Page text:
Thursday, October 20, 2005
World Expo was like a Private School Fair, to which the public schools were also invited. (obviously a public school teacher writing!)
It was clear who had the bigger budgets, but not always obvious what their message was. The biggest purse strings were held by the corporations such as Hit.... and Toy... (Toyota city is located next to the Nagakute site), Mitsu.... and so on. These were also the most popular exhibitions. Hit.... scored a 6 hour wait in queue on our last day there, 140 000 visitors were there that day.
Queues will be a lasting memory of the Expo for many visitors, with the initial line up for entry at 9am, queues at pavilions, queues for drinks, queues at the restaurants and of course queues to buy souvenirs at the end of the day. Finally, crowds waited for up to an hour to get on the uni-directional "Linimo" Hover train back to Nagoya.
"Nature's Wisdom" was the 'theme' of the expo, although Nature actually struggled to be heard. Still, France's pavilion, offered a film, flashing images on to four walls and the roof. Sobering images included dying wildlife; huge stockpiles of trash and desparate people, to remind the private school brigade of the rest of the world out there. That is those who were listening!
There were plenty who weren't interested in the messages. What is the Japanese' love affair with Theme Parks and spectaculars? Walking through some pavilions, it was difficult to stop and even think about interpretations with the pressure of the crowd to keep moving. Some were always in search of another "sight", or "experience". These included an 88 metre Ferris Wheel; the biggest Kaleidescope in the World (Certified by Guinness); the head of a mammoth transferred from Siberian permafrost to Nagoya; a pink fluoro Mt Fuji; giant TV screen and a re-created house from the Japanese popular anime, "Tonari-no-totoro". The final show on the "Koi pond" at 8pm included images of a monkey on a spraying water screen and a giant Snow Monkey head, which rose up from the water of the lake and then slowly revolved in a grotesque 360 degree loop.
The Expo outwardly expressed environmental concerns. Alongside the "global loop", a path encircled the site, where there were occasional sets of 8-10 rubbish bins, all for a different type of rubbish. Separating their garbage seemed to assuage the consciences of thousands of people daily adding to incredible piles of waste.
The public school pavilions, such as Bangladesh, Mongolia, Pacific Islands had no lines and consisted largely of small commerce, selling knick knacks, crafts and clothes.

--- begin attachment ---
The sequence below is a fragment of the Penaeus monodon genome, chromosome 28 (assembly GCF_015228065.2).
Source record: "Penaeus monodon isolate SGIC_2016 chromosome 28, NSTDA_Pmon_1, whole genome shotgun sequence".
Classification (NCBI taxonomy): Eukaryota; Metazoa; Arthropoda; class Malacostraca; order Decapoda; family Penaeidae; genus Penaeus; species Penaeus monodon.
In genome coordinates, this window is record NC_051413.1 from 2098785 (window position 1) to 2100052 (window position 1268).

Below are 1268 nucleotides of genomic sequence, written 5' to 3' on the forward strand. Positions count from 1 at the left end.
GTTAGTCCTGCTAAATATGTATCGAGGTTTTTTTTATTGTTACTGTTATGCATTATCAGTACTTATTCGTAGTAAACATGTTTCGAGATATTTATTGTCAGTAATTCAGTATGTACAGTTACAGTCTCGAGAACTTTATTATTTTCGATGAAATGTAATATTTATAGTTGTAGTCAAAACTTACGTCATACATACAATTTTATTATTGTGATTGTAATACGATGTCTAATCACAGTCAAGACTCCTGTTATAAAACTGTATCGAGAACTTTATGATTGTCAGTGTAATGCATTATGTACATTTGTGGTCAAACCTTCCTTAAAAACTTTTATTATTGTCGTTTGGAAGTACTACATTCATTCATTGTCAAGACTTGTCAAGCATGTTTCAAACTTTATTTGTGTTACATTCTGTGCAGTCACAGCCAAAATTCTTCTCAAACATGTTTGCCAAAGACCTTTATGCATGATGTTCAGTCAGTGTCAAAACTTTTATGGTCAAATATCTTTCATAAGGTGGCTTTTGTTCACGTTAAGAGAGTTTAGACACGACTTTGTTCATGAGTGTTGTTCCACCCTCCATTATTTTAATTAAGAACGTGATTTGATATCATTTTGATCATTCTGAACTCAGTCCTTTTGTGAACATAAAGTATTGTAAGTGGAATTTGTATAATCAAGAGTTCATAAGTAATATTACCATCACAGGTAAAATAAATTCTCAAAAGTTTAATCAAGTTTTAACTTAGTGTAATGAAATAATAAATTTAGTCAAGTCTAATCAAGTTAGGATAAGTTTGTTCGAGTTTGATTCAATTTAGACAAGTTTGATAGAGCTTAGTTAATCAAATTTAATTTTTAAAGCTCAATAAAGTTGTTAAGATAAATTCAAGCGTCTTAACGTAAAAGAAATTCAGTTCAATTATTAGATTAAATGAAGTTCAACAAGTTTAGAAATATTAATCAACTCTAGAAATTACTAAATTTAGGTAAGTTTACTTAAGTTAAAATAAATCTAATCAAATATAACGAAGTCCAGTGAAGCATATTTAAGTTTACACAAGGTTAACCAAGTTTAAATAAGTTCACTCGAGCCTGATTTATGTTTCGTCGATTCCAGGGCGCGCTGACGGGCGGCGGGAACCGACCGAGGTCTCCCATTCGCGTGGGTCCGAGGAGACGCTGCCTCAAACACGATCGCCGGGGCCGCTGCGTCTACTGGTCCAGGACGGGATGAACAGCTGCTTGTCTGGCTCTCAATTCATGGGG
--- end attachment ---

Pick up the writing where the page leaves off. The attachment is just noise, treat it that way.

In all of this, there were some glimmers of hope. The NGO pavilion, showcasing non-government programs. The removal of mines, assistance for AIDS victims, reminders of fair trade and the "other". The Be Good Organic vegetarian cafe, a simple demonstration of the alternative to mass-produced and consumerist, chemical soaked foods. Indigenous representation in even some of the "private school" pavilions.
I wonder whether the coming Commonwealth Games in Melbourne will reflect the original unfair trade set up by the original British Empire. Is that all these multi-national events are set up to be? Are we really going to cheer Australia's success in the pool, as opposed to Fiji, Bangladesh and Zambia? My hope is that the political system will one day be turned on its head. Whatever the case, in the meantime, isn't it possible for us to deal less in deathly ecological and political destruction and re-discover what is really important in our world?
Monday, October 17, 2005
I think the reason I have called my new blog, "The World is a big place" is because I don't particularly feel like an Aussie, I am actually from all over the place. In an effort to introduce myself, I thought I would talk about some of the places I am from! Also, I'm a geography/Japanese high school teacher. As such, I am really enjoying at the moment having a go at a new program put out by a big net presence that starts with G. I can look at all the places where I used to live. For example, Mymensingh in Bangladesh, is the first picture here. I lived here for three years, from about 1980 until 1982. Here is a recent photo from Mymensingh - thanks O.
The second picture is of Nakamura in Kochi Prefecture, Japan. I lived here between 1998 and 2000. I realised, looking at the pictures, that both are next to important rivers. The Brahmaputra in Bangladesh and the Shimanto in Kochi. Both flooded while I lived there, when swollen, they are awesome and frightening. Has anyone else used Google Earth to have a look at a different perspective of their living place?